Newswise — March 13, 2017, San Francisco, CA - Glaucoma Research Foundation (GRF) marked World Glaucoma Week today by announcing $1.3 million in research grants. Glaucoma Research Foundation is funding eight researchers at prestigious universities and medical research centers with one-year Shaffer Grants, as well as the four principal investigators engaged in the multi-year “Catalyst for a Cure” biomarker initiative.

Glaucoma Research Foundation is awarding $1 million to the Catalyst for a Cure research team — principal investigators at four laboratories working collaboratively and seeking specific biomarkers for glaucoma — and eight individual grant recipients will receive $40,000 each to support research into the causes and potential new treatment targets for glaucoma. This investment continues Glaucoma Research Foundation’s status as one of the nation’s largest private sources of funding for innovative glaucoma research.

“Glaucoma Research Foundation invests in innovative research to discover the mechanisms by which glaucoma causes vision loss, and to determine the best treatments to preserve vision,” said Thomas M. Brunner, GRF President and CEO. “To date we have funded more than 200 research projects to study all aspects of glaucoma, to discover new treatments and ultimately a cure. The 2017 research grants continue this important work.” he said.

Catalyst for a Cure Research Team seeks Specific Glaucoma Biomarker

The multi-year Catalyst for a Cure consortium is a collaborative research team of four principal investigators. This year $250,000 is being awarded to each researcher. The four investigators are:

Alfredo Dubra, PhD, Associate Professor of Ophthalmology, Stanford University School of Medicine• Jeffrey L. Goldberg, MD, PhD, Professor and Chair, Department of Ophthalmology, Stanford University School of Medicine• Andrew Huberman, PhD, Associate Professor, Departments of Neurobiology and Ophthalmology, Stanford University School of Medicine• Vivek Srinivasan, PhD, Assistant Professor of Biomedical Engineering, Department of Biomedical Engineering, University of California, Davis

The Catalyst for a Cure team has identified several specific potential new biomarkers for glaucoma. This year, the Catalyst for a Cure (CFC) researchers are taking necessary steps to move their studies from the laboratory to the clinic. This will be an exciting and important next step to further test and evaluate a new glaucoma biomarker.

The 2017 Shaffer Grants for Innovative Glaucoma Research

The 2017 research grants to explore new ideas are made possible through generous philanthropic support including leadership gifts from The Alcon Foundation, the Dr. Henry A. Sutro Family Grant for Research, Dr. James and Elizabeth Wise, The Dr. Miriam Yelsky Memorial Research Grant, and the Glaucoma Research Foundation Board of Directors. GRF’s Shaffer Grant Advisory Committee evaluates grant applications and determines the most promising projects for Glaucoma Research Foundation to fund each year. The following 2017 Shaffer Grants will be awarded at $40,000 each:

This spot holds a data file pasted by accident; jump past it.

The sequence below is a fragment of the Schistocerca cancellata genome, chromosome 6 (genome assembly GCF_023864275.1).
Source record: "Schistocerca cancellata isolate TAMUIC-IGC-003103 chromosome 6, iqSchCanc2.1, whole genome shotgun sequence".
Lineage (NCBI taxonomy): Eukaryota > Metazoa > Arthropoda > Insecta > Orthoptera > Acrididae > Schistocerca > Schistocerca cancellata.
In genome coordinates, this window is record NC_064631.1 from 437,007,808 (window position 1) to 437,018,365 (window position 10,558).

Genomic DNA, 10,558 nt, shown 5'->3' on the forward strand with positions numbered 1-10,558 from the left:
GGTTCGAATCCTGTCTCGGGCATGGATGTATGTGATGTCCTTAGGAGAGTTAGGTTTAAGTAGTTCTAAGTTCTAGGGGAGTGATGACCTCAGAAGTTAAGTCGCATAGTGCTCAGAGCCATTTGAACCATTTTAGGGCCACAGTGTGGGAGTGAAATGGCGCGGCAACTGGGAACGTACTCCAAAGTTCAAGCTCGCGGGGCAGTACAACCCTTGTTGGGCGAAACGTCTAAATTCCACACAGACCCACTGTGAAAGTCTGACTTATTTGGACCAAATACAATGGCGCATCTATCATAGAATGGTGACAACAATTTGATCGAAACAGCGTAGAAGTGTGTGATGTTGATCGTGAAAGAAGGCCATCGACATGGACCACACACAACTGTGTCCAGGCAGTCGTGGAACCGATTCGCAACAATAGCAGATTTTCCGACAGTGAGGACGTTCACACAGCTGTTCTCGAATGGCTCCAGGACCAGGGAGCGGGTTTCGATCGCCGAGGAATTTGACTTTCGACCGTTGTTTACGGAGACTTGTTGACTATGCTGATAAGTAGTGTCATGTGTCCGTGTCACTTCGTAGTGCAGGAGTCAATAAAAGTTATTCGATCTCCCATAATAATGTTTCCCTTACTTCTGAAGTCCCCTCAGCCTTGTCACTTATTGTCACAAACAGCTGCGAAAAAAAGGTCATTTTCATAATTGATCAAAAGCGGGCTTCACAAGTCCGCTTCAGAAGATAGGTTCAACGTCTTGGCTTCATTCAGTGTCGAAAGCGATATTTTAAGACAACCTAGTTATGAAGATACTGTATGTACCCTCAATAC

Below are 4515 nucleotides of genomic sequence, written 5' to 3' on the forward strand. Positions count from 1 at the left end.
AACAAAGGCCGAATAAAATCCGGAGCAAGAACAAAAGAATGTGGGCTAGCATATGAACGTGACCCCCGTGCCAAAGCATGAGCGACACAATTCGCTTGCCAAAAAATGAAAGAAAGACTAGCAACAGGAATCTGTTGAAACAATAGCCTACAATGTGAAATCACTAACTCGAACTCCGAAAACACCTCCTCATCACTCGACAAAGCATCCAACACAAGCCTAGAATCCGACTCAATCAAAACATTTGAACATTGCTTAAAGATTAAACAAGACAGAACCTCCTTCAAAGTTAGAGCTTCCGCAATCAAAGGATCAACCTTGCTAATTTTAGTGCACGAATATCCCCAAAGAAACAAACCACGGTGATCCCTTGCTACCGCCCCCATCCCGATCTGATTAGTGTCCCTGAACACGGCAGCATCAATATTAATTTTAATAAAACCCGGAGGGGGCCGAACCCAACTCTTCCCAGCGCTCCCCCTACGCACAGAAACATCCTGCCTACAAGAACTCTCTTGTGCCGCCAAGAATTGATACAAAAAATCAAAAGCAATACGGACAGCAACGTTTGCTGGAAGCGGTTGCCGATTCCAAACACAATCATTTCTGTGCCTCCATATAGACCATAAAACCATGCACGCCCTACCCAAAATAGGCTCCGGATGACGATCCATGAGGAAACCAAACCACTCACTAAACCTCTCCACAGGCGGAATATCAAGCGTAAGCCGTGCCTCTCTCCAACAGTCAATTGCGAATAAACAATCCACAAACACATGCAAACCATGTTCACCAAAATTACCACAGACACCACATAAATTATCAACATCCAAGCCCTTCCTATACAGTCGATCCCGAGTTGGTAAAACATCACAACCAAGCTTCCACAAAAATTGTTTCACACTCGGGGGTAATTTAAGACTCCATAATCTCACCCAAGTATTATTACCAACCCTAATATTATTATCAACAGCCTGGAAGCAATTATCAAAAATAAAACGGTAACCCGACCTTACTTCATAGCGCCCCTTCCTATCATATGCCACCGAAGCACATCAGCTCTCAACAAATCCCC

John G. Flanagan, OD, PhD — University of California BerkeleyProject: The Role of Lipoxins in Neuroprotection: A Pathway to Understanding Glaucoma Brad Fortune, OD, PhD — Devers Eye Institute, Portland, ORProject: Axonal Transport of Mitochondria: Developing an In Vivo Imaging Assay for Glaucoma Research

Alan L. Robin, MD — University of Maryland School of MedicineProject: Meducation—A Randomized Controlled Trial of an Online Educational Video Intervention to Improve Technique and Adherence to Glaucoma Eye Drops

Gulgun Tezel, MD — Columbia University, New York, NYProject: Autophagy in Neurodegeneration and Neuroinflammation in Glaucoma

Carol B. Toris, PhD — Case Western Reserve University, Cleveland, OHProject: Lowering of IOP by Improved Drainage through the Ciliary Muscle

Tara Tovar-Vidales, MS, PhD — University of North Texas HSC, Fort Worth, TXProject: Role of microRNAs (miRNAs) in Pathologic Fibrosis in the Glaucomatous Optic Nerve Head

The 2017 Frank Stein and Paul S. May Grants for Innovative Glaucoma ResearchMade possible through generous philanthropic support from Frank Stein and Paul S. May (grants of $40,000 each):

Adriana Di Polo, PhD — University of MontrealProject: Regeneration of Retinal Ganglion Cell Dendrites: Stimulating Connections to Restore Vision in Glaucoma

Markus H. Kuehn, PhD — The University of IowaProject: A New Look at the Role of Microglia in Glaucoma

About World Glaucoma WeekEstablished by the World Glaucoma Association and World Glaucoma Patient Association, World Glaucoma Week is a unique initiative to help those with an interest in improved eye health to understand the devastating effects of a condition that will affect 80 million people by 2020. Experts estimate that half of the people with glaucoma are unaware of their condition and could be slowly losing their sight because their glaucoma has not been diagnosed or treated. 2017 marks the 9th year of observance for World Glaucoma Week. “World Glaucoma Week highlights this very important vision problem,” said Andrew G. Iwach, MD, Chair of the GRF Board of Directors. “At Glaucoma Research Foundation we emphasize that a comprehensive eye exam is the best opportunity for prevention. Early detection through regular and complete eye exams is the key to protecting your vision from damage caused by glaucoma.”

About Glaucoma Research FoundationFounded in 1978 and headquartered in San Francisco, Glaucoma Research Foundation is America’s oldest and most experienced nonprofit dedicated solely to its mission: to prevent vision loss from glaucoma by investing in innovative research, education and support with the ultimate goal of finding a cure. Glaucoma Research Foundation has invested more than $50 million into research and education to prevent vision loss from glaucoma. More information is available at


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